The fiduciary rule is needed more now than ever. Americans today are far more involved in managing their retirement investments than was the case in generations past, when people were much more likely to have had employer-managed pensions. Employer-sponsored pensions fall under the scope of the Employee Retirement Income Security Act of 1974 (ERISA)Employee Retirement Income Security Act of 1974 (ERISA), a government rule that requires the person supervising the pension to have fiduciary duty for employees covered by the plan.

But ERISA does not apply to personal financial advisors, which creates a fiduciary gap. This is why there has been a push by both federal and state regulators to change the rules and protect investors who need to be involved in managing their own retirement savings.

Nicholas Hofer, a financial advisor and CFP from Boston, sees this shift as a good thing. “There is no question that being held to a fiduciary standard is important,” he said. “If firms are not willing to put their client’s interests first, the entire financial advisory industry is in jeopardy.”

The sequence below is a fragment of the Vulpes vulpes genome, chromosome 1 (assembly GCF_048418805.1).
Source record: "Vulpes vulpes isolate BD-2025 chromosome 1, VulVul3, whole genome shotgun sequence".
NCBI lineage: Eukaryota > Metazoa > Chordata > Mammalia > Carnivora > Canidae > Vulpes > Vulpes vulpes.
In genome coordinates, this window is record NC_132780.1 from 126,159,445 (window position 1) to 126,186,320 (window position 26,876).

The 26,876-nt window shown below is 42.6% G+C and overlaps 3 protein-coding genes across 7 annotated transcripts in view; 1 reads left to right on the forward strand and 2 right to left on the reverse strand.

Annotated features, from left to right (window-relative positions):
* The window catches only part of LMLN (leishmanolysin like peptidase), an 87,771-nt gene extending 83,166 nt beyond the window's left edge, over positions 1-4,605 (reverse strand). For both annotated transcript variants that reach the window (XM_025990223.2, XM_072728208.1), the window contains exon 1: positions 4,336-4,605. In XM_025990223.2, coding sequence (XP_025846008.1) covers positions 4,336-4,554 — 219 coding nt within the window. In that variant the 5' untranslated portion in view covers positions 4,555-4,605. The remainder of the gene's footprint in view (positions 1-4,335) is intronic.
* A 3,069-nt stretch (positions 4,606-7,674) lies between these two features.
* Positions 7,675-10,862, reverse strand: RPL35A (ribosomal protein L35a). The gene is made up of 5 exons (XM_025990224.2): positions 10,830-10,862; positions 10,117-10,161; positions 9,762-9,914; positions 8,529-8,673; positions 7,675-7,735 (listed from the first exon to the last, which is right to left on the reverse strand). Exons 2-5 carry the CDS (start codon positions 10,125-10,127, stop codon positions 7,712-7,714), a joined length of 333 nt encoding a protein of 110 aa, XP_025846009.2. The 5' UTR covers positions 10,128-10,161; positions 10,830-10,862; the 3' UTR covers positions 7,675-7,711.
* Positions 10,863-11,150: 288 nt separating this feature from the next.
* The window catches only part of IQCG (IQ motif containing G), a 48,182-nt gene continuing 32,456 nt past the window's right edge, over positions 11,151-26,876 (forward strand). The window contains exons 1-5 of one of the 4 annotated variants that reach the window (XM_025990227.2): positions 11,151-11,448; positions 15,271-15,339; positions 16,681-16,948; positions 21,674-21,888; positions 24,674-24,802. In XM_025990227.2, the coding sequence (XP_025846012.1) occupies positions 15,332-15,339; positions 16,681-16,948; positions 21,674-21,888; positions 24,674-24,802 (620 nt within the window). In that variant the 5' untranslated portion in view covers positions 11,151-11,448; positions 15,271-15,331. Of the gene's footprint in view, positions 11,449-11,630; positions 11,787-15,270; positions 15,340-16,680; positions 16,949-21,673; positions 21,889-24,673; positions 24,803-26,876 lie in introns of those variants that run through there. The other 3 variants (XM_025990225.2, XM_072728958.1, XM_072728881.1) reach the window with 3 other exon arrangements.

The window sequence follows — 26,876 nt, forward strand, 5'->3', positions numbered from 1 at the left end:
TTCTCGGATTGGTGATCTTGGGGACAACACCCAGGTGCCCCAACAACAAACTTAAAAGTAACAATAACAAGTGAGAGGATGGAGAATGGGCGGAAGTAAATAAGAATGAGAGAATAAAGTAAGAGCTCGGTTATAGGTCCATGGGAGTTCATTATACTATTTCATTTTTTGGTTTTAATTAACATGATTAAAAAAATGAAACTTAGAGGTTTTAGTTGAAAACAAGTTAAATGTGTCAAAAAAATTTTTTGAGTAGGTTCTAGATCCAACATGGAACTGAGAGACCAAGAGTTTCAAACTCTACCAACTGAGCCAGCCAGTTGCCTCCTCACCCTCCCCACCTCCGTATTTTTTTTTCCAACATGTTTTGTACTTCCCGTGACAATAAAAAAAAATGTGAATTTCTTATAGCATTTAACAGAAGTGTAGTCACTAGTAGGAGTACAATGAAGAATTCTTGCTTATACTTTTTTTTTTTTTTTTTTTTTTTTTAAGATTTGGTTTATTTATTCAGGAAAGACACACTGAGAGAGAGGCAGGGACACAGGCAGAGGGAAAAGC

Implementing the fiduciary rule could also help the industry as a whole, according to Harold Pollack, a University of Chicago professor and financial author.

“The rule helps consumers distinguish sales pitches from unbiased advice,” said Pollack. “If you’re charging consumers $250 per hour for genuinely valuable advice, it is hard to compete with a nominally free or cheap financially-conflicted competitor whose business model is to steer her consumers into unwise or overpriced investments.”

Are there downsides to a fiduciary rule?

While a standard fiduciary rule can seem like an overall good thing, past proposals have faced their share of criticism. Since many firms and advisors work under a looser standard, a stricter ethical code could hurt their profits and reputation.

“Firms that rely on fees and commissions for profits could face fallout if their clients have not been fully informed about their business model,” said Hofer. As a result, not all advisors are happy about the change.